Taylor: A History of the Rise, Progress and Suppression of the Rebellion in the County of Wexford in the Year 1798

Pdf Taylor, George, A History of the Rise, Progress and Suppression of the Rebellion in the County of Wexford in the Year 1798, Dublin: William Curry, Jun And Co. 1829
Size: 39.6M bytesModified:  3 November 2011, 14:44

A History of the Rise, Progress and Suppression of the Rebellion in the County of Wexford in the Year 1798 by George Taylor was published in 1829 over three decades after the events described. Taylor, a Protestant and a loyalist, was held captive and was lucky to escape with his life after mostly Catholic Irish revolutionaries inspired by the American and French revolutions captured much of County Wexford during the summer of 1798.

Taylor describes the litany of historical injustices that led to the rebellion, the initial successes of the rebels who captured Wexford and other towns in the county, the final rebel defeat at Vinegar Hill and its aftermath. He vividly describes a descent into lawlessness and terrifying scenes of  fighting accompanied by sectarian reprisals and atrocities on both sides. The uprising precipitated the Act of Union 1800 which would have enormous ramification for Ireland in the 19th and 20th centuries.

In the late 12th century Ireland was conquered by the Normans. For centuries thereafter the Gaelic Irish would repeatedly rebel against English domination. After the Protestant Reformation in Britain, the ethnic and territorial conflict also became sectarian as the majority of the Gaelic Irish and the 'Old English' descendants of the Normans refused to renounce their Roman Catholicism.

In the 16th and 17th centuries repeated religious wars, Gaelic Irish defeats and the arrival of waves of Protestant settlers in Ireland encouraged by successive British monarchs resulted in a Protestant Ascendancy and a Gaelic Irish Catholic underclass of impoverished tenant farmers and landless peasants. Until the late 18th century when they began to be repealed, Catholics were oppressed by a series of draconian penal laws designed to discriminate against them religiously, politically and economically. Protestants in Ireland and Britain remained wary of historical Spanish and French support for Catholic Irish rebellion.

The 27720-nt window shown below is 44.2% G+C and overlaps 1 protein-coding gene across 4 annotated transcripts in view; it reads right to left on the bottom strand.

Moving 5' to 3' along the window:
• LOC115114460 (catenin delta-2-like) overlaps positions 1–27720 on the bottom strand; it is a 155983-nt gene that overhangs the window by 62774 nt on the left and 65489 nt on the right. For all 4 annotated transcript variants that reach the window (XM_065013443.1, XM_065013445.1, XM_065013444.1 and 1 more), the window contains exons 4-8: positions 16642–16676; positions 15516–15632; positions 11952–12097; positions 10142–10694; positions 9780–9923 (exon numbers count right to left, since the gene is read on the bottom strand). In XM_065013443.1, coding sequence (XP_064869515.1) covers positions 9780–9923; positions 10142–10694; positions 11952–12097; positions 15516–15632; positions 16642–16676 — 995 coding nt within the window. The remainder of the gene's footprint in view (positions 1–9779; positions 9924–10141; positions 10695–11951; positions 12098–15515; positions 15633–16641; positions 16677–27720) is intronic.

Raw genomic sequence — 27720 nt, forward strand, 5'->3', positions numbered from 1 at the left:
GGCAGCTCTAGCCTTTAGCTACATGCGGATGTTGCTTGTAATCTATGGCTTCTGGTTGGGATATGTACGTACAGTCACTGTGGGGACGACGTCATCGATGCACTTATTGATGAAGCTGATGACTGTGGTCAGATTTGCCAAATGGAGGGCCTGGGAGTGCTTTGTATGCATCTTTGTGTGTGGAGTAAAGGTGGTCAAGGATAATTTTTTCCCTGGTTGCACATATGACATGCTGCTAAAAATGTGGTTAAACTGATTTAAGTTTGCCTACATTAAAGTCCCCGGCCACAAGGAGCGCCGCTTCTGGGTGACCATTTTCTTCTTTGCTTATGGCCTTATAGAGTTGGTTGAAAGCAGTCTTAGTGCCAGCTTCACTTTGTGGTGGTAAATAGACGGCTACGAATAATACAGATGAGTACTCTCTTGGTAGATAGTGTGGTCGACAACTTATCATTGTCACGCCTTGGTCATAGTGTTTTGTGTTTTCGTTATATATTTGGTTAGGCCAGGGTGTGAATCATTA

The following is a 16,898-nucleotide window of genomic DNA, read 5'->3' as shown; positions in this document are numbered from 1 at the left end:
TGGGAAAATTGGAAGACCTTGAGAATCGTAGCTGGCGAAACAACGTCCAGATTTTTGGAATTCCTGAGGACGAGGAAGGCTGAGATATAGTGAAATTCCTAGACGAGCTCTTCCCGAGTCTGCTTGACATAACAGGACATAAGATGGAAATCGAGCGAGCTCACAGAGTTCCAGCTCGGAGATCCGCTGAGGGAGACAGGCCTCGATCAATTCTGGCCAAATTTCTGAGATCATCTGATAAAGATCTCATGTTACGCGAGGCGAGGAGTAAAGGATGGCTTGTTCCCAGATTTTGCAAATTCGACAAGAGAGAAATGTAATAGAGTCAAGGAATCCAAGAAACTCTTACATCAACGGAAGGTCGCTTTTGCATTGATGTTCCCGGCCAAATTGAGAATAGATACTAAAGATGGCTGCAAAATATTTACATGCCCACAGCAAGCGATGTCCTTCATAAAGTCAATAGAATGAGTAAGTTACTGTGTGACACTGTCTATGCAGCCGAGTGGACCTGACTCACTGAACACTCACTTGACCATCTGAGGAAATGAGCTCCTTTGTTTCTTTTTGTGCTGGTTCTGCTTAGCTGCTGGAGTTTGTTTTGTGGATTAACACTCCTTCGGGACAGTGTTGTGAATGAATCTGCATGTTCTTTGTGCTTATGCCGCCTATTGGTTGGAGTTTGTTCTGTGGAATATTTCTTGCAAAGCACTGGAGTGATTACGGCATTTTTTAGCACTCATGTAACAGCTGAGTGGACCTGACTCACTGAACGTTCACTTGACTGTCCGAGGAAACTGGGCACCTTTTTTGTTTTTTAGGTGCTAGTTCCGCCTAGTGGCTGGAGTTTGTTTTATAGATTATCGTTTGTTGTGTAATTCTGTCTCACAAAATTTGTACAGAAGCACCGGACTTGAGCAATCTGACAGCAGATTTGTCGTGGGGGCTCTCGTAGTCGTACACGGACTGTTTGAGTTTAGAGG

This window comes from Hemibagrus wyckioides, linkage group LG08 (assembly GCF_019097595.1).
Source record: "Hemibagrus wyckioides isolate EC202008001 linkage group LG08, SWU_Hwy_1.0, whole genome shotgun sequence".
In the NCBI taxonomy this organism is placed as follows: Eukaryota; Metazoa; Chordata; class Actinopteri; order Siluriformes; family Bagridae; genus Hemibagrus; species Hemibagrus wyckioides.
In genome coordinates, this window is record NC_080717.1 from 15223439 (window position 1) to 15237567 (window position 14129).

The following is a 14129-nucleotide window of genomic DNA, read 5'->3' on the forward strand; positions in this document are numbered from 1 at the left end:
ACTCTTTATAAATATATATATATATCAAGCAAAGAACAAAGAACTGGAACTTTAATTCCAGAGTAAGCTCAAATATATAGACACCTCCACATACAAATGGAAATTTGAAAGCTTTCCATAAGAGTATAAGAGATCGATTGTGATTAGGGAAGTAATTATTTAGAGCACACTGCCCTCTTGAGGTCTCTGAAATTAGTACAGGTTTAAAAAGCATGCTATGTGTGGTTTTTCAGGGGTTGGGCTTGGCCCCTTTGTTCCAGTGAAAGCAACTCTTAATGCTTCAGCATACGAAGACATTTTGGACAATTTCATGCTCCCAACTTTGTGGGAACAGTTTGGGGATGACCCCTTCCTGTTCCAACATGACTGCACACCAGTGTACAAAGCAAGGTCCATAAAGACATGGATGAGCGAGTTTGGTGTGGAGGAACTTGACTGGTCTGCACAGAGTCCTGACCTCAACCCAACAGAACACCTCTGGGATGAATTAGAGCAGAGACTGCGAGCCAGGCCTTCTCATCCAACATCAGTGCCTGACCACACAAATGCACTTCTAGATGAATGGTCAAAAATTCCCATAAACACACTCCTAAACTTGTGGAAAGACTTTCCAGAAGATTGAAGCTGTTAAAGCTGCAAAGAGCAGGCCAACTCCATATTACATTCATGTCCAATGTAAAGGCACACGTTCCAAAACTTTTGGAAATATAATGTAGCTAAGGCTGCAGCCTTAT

In 1783 American colonists secured the independence of the United States of America after defeating the British at Yorktown. In 1789 French radicals led a popular overthrow of the French monarchy followed by the execution of King Louis XVI in 1793. Whigs in the British House of Commons and the Irish Parliament sympathised with their revolutionary ideals and sought greater middle class freedoms. Henry Grattan and his supporters sought and achieved legislative freedom for the Irish Parliament after a militia known as the Irish Volunteers ostensibly established to combat a French invasion alarmed Tories who feared open Anglo-Irish Protestant rebellion in Ireland. The British government believed that Ireland was its weak flank and the most likely approach for a possible French invasion of the British Isles taking advantage of a simultaneous Irish uprising.

The Irish Parliament, despite its new powers, remained undemocratic dominated as it was by the Protestant Ascendancy. Radicals who formed the Society of the United Irishmen in Belfast, such as Theobold Wolfe Tone, Lord Edward Fitzgerald and many more, sought the overthrow of British rule in Ireland and the establishment of an Irish Republic with equality for Protestant, Catholic and dissenter. In 1796 Tone accompanied a French invasion fleet which was forced to turn back after storms prevented a landing in Bantry Bay, Co. Cork.